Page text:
Natural Rights in the Thirteenth Century: A Quaestio of Henry of Ghent

Speculum 67 (1):58-68 (1992)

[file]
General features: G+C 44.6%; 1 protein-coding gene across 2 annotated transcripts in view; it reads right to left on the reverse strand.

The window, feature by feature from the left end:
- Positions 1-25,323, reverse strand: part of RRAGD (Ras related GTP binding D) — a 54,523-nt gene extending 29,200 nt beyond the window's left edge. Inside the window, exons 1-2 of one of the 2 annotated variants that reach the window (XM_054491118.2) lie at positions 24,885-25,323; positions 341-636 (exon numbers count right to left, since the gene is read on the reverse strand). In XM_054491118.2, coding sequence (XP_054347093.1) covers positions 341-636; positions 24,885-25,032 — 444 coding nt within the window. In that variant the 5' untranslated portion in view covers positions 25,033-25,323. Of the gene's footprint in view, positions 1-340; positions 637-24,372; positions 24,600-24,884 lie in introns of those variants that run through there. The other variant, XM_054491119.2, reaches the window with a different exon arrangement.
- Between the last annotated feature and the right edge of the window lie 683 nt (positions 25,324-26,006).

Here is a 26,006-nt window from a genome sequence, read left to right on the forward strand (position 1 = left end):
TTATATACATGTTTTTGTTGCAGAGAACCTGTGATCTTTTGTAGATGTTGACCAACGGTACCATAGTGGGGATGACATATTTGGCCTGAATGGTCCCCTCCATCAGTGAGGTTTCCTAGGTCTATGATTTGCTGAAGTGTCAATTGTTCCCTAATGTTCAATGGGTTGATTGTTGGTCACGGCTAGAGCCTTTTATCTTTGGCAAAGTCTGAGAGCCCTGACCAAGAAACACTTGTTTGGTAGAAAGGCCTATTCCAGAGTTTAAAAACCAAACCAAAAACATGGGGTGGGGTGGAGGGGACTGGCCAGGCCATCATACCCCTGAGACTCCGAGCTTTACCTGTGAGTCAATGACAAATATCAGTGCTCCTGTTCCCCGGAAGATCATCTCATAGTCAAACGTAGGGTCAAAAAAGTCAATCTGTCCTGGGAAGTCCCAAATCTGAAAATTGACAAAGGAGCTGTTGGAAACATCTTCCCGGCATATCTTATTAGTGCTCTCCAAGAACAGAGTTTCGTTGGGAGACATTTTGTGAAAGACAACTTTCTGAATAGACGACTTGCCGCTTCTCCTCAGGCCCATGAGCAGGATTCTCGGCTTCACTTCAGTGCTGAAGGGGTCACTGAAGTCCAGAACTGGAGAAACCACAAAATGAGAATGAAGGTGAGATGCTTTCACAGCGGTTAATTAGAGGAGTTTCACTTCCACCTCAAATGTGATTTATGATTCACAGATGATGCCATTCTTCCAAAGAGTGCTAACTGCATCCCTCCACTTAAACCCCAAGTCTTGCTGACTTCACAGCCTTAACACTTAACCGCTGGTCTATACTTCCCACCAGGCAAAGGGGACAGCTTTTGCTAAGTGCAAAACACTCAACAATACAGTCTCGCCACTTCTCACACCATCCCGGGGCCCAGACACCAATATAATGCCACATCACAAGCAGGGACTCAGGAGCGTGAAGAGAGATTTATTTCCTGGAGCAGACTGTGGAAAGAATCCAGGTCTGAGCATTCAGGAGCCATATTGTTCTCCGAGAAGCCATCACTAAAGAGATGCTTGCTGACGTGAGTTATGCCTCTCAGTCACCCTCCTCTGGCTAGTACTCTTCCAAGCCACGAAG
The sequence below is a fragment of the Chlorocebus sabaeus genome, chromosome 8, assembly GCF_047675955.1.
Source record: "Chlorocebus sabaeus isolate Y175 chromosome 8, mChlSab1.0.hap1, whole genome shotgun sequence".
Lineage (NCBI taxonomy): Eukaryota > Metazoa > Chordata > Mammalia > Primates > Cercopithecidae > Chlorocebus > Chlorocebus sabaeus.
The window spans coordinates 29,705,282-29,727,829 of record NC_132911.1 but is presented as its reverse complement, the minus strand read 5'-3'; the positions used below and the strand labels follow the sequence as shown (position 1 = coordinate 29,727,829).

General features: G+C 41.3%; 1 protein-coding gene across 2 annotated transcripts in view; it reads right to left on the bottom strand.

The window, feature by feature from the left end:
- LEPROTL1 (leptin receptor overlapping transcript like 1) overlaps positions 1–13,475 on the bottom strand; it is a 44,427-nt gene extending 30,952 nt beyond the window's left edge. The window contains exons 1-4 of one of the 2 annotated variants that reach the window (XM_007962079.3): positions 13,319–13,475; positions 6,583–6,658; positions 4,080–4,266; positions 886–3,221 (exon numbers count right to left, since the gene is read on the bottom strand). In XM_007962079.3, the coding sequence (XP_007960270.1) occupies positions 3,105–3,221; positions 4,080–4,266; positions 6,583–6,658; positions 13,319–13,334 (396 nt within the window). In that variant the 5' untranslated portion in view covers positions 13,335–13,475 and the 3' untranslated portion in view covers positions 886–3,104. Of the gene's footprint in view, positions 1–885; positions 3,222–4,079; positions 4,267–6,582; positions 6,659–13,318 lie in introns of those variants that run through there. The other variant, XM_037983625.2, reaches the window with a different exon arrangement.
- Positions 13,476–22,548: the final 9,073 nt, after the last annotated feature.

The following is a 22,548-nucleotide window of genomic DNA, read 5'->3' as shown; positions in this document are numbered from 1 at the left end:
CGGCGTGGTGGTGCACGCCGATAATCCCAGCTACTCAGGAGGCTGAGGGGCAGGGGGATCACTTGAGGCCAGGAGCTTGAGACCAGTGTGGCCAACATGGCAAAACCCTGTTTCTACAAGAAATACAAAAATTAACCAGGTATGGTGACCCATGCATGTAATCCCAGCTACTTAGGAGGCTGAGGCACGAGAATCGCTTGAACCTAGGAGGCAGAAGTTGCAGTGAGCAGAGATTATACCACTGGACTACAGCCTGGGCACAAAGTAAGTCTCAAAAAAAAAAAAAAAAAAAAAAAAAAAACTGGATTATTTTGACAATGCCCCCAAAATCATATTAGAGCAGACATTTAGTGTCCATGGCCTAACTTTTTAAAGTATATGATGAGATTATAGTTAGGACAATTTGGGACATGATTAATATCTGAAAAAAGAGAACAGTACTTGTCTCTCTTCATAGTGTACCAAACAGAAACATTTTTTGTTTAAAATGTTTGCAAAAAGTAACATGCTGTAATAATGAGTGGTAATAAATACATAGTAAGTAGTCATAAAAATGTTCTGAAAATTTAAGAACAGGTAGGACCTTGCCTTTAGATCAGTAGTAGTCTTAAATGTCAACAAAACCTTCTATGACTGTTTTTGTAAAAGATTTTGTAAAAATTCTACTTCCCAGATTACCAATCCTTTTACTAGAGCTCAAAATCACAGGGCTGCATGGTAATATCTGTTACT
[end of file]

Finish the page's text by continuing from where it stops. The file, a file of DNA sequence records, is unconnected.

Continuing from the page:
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According to one recent account, in the “preliberal epoch” before the seventeenth century people did not think of individuals “as possessing inalienable rights to anything — much less life, liberty, property, or even the pursuit of happiness.” The statement is not true, but it is excusable. Compared with the flood of writing on the classical rights theories of the early modern period, there has been only a thin trickle of work on medieval ideas concerning individual natural rights, or human rights as we say nowadays, rights inhering in the human person as such. Some modern authors see the seventeenth-century rights theories as a radical departure from ancient and medieval ways of thought; they are content to explain the ideas of Hobbes and Locke and Pufendorf by reference to some aspect of the intellectual, political, or economic life of the seventeenth century itself. C. B. MacPherson, for instance, emphasizing economic factors, inaugurated a minor academic industry when he interpreted Locke's teaching that everyone had a property right in his own person as a reflection of the possessive individualism of early-modern capitalism



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